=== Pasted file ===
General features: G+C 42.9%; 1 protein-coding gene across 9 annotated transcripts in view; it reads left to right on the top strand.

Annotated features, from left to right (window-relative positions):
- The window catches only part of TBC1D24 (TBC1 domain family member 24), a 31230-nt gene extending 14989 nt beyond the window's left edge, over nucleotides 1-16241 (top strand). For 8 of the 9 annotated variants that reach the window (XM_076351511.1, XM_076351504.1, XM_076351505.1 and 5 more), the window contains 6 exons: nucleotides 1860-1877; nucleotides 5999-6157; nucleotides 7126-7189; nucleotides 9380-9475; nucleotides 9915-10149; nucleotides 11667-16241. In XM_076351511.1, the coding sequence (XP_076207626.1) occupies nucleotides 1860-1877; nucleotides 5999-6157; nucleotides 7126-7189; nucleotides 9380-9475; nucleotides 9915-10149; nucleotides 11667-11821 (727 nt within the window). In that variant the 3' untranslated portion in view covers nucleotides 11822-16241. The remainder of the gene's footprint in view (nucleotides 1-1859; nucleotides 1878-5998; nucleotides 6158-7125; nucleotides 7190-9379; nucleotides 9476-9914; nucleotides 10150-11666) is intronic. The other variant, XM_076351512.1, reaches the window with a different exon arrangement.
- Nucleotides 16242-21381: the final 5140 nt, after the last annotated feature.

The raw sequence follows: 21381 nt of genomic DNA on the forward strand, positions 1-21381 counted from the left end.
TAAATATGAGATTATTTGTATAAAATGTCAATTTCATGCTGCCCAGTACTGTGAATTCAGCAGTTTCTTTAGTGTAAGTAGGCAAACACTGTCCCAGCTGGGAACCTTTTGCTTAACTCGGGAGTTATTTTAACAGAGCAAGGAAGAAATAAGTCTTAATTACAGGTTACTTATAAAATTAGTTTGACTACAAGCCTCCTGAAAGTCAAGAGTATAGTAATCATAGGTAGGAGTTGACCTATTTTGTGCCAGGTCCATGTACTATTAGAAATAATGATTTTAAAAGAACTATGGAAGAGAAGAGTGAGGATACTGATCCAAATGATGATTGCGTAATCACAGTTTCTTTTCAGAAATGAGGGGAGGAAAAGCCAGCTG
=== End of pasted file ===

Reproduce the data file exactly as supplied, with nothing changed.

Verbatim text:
General features: G+C 42.9%; 1 protein-coding gene across 9 annotated transcripts in view; it reads left to right on the top strand.

Annotated features, from left to right (window-relative positions):
- The window catches only part of TBC1D24 (TBC1 domain family member 24), a 31230-nt gene extending 14989 nt beyond the window's left edge, over nucleotides 1-16241 (top strand). For 8 of the 9 annotated variants that reach the window (XM_076351511.1, XM_076351504.1, XM_076351505.1 and 5 more), the window contains 6 exons: nucleotides 1860-1877; nucleotides 5999-6157; nucleotides 7126-7189; nucleotides 9380-9475; nucleotides 9915-10149; nucleotides 11667-16241. In XM_076351511.1, the coding sequence (XP_076207626.1) occupies nucleotides 1860-1877; nucleotides 5999-6157; nucleotides 7126-7189; nucleotides 9380-9475; nucleotides 9915-10149; nucleotides 11667-11821 (727 nt within the window). In that variant the 3' untranslated portion in view covers nucleotides 11822-16241. The remainder of the gene's footprint in view (nucleotides 1-1859; nucleotides 1878-5998; nucleotides 6158-7125; nucleotides 7190-9379; nucleotides 9476-9914; nucleotides 10150-11666) is intronic. The other variant, XM_076351512.1, reaches the window with a different exon arrangement.
- Nucleotides 16242-21381: the final 5140 nt, after the last annotated feature.

The raw sequence follows: 21381 nt of genomic DNA on the forward strand, positions 1-21381 counted from the left end.
TAAATATGAGATTATTTGTATAAAATGTCAATTTCATGCTGCCCAGTACTGTGAATTCAGCAGTTTCTTTAGTGTAAGTAGGCAAACACTGTCCCAGCTGGGAACCTTTTGCTTAACTCGGGAGTTATTTTAACAGAGCAAGGAAGAAATAAGTCTTAATTACAGGTTACTTATAAAATTAGTTTGACTACAAGCCTCCTGAAAGTCAAGAGTATAGTAATCATAGGTAGGAGTTGACCTATTTTGTGCCAGGTCCATGTACTATTAGAAATAATGATTTTAAAAGAACTATGGAAGAGAAGAGTGAGGATACTGATCCAAATGATGATTGCGTAATCACAGTTTCTTTTCAGAAATGAGGGGAGGAAAAGCCAGCTG